Fending off Disease

Fiber helps digestive health, but most people aren’t consuming enough

You’ve heard that you need to eat fiber — but why? While fiber helps with bowel regularity, it also has many other benefits throughout the body.

Fiber, which is resistant to digestion in the gastrointestinal tract, sweeps through the digestive system like an internal scrub brush. It also may help the body absorb nutrients and can impact blood pressure, cholesterol, blood sugar, and the balance of bacteria in the gut. 

Having the right amount of fiber in the diet is especially important for older adults because it keeps the gastrointestinal tract healthy, promotes immune function and health, keeps the mind sharp, and helps maintain a healthy body weight.

Fiber facts 

“There are many health benefits of meeting our dietary fiber needs, including improving blood cholesterol levels, which lowers the risk for heart disease, stroke, type 2 diabetes, and obesity,” says Colleen DeBoer, RD, clinical nutrition manager at Northwestern Medicine Lake Forest Hospital. 

Fiber occurs naturally in vegetables, fruits, whole grains, nuts, seeds, beans, peas, and lentils. It’s also added to processed foods through ingredients such as locust bean gum, guar gum, and a prebiotic fiber called inulin. 

However, even with all the evidence in favor of fiber, people still don’t consume enough. More than 90% of women and 97% of men do not meet the recommended intakes for dietary fiber, according to the latest Dietary Guidelines for Americans (DGAs). In fact, more than 85% of adults in the U.S. don’t get enough fruits, vegetables, and whole grains, which are prime sources of fiber.

Types of fiber Simple ways to eat more fiber sidebar

There are two types of fiber: soluble and insoluble. Each serves a different purpose in the body. Most plant foods contain both types of fiber but are usually richer in one type than the other.

“Insoluble fiber is the fiber that promotes regularity of our gastrointestinal system and increases the bulk of stool, which can help those struggling with constipation,” DeBoer says. 

Insoluble fiber reaches the colon where it resists being digested by gut bacteria. You’ll find insoluble fiber in cauliflower, wheat bran, nuts, seeds, potatoes, celery, corn, and green beans.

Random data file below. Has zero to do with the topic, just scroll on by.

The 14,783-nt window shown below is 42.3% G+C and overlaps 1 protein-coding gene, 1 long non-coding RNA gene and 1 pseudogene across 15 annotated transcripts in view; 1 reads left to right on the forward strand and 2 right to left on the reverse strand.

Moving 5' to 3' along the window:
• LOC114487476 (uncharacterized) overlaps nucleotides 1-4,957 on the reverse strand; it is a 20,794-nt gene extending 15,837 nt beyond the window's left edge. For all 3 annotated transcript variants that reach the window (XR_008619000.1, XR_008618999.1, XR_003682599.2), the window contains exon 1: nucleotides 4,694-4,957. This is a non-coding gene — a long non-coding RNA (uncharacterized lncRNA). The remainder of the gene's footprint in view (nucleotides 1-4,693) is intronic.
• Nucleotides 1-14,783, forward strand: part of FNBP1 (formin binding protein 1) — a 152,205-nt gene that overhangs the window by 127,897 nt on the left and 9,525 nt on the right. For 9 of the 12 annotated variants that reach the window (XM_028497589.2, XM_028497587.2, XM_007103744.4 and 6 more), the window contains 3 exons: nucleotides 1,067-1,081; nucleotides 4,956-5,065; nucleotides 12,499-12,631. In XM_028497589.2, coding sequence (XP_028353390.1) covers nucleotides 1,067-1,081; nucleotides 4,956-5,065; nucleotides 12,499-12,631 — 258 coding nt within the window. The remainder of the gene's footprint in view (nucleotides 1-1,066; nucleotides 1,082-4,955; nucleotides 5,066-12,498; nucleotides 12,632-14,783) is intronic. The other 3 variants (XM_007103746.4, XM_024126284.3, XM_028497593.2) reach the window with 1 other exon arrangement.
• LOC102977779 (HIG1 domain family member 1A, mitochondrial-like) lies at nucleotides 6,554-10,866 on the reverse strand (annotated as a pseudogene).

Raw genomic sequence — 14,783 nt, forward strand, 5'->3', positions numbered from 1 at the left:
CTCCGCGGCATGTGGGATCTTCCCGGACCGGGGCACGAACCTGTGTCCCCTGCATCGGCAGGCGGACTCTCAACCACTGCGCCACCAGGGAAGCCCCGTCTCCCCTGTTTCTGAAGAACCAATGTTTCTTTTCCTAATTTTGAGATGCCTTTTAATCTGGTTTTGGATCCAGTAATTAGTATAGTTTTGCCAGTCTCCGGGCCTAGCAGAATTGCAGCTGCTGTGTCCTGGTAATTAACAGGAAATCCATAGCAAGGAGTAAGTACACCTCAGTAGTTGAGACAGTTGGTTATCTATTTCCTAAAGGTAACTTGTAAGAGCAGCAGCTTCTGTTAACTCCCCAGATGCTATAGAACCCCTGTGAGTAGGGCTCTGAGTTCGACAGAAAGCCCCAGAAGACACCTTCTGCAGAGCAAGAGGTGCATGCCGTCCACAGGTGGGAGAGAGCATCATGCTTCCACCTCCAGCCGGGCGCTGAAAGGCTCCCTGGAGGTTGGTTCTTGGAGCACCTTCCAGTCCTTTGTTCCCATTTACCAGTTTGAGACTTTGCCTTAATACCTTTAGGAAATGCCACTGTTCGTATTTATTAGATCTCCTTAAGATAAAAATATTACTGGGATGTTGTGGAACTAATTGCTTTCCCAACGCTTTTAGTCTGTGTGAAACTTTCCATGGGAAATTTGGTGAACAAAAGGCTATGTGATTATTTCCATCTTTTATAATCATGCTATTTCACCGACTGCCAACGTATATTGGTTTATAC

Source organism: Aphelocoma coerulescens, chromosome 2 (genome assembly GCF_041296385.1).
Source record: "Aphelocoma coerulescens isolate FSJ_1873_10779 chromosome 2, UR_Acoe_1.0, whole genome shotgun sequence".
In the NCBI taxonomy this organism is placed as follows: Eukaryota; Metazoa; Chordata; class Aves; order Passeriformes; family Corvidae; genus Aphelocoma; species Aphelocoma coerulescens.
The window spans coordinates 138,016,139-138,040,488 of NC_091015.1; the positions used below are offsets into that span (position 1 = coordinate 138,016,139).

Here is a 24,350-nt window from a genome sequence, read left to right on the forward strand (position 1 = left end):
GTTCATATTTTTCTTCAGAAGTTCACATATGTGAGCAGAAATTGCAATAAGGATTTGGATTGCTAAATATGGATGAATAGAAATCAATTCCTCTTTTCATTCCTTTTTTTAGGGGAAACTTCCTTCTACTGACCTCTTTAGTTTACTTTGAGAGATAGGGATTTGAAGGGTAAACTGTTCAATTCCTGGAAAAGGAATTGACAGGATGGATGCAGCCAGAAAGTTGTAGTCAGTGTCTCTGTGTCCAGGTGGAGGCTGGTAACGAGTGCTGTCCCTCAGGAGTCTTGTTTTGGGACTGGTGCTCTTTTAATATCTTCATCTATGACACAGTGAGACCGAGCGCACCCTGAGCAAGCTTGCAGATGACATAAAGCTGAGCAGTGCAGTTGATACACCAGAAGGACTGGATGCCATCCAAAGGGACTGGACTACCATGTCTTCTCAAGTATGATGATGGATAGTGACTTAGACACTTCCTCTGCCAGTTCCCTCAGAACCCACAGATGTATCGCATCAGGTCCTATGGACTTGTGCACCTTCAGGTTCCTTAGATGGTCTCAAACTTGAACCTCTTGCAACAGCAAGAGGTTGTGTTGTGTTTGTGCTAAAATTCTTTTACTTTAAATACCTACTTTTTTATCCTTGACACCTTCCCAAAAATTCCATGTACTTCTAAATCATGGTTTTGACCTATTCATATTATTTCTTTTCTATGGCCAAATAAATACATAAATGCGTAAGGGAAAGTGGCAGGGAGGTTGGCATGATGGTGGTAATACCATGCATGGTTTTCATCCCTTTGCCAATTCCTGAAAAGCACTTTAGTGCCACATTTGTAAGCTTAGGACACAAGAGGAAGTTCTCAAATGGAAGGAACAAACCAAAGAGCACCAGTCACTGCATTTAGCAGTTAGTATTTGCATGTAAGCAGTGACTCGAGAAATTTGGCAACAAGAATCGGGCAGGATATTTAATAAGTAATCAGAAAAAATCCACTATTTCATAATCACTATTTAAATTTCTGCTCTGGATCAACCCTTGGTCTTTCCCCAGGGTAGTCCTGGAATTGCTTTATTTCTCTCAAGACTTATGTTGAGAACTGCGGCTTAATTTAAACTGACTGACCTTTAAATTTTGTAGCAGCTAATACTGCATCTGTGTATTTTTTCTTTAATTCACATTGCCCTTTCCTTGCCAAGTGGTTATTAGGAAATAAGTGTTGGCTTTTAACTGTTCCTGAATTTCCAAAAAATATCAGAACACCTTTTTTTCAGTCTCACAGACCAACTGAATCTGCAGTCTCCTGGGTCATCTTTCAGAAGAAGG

In contrast, soluble fiber dissolves in water, forming a gel-like substance that can do wonders for vascular health, reducing the risk of cardiovascular disease.

“Soluble fibers are known best to lower LDL (bad) cholesterol and glucose levels, as well as inflammation,” says Kristin A.R. Gustashaw, RDN, an advanced level dietitian at Rush University Medical Center. 

Foods high in soluble fiber include broccoli, barley, whole oats, flaxseed, beans, peas, lentils, apples, citrus fruits, psyllium husk, and berries.

Prebiotic fiber — a type of soluble fiber — acts as food for thegood bacteria in our digestive system, which benefits the gut micro- biome and can ward off disease. Many foods, such as jicama, garlic, onions, and leeks, contain inulin. Other foods like flaxseeds, barley, and oats have their own specialized prebiotic fibers. 

Filling up on fiber 

Among its benefits, fiber can help people maintain a healthy weight. A large 2019 weight-loss study, the POUNDS (Preventing Overweight Using Novel Dietary Strategies) Lost study, analyzed the role that dietary fiber played for 345 overweight or obese participants on calorie-restricted diets. The findings revealed that dietary fiber promoted weight loss and dietary adherence.

“Fiber increases satiety levels, keeping you feeling fuller longer, which can help in achieving a healthy weight,” DeBoer says. 

As with all nutrients, age and gender matter in the recommended daily allowances for dietary fiber. The DGAs recommend that women and men over age 50 aim for 22 grams and 28 grams of fiber per day, respectively.

But don’t rush to overdo fiber in your diet. “Anytime you are increasing your fiber intake, it is best to do it gradually,” DeBoer says. “Too much can cause unwanted gas, bloating, and cramping. Slowly increase over several weeks and remember to increase water intake when increasing fiber intake.” Also, space out fiber-filled carbohydrates throughout the day and eat a wide variety of high-fiber plant-based foods. 

The average American is not eating enough fiber — but we should be. Older adults should prioritize fiber, as it can play a vital role in healthy aging and fending off chronic diseases.


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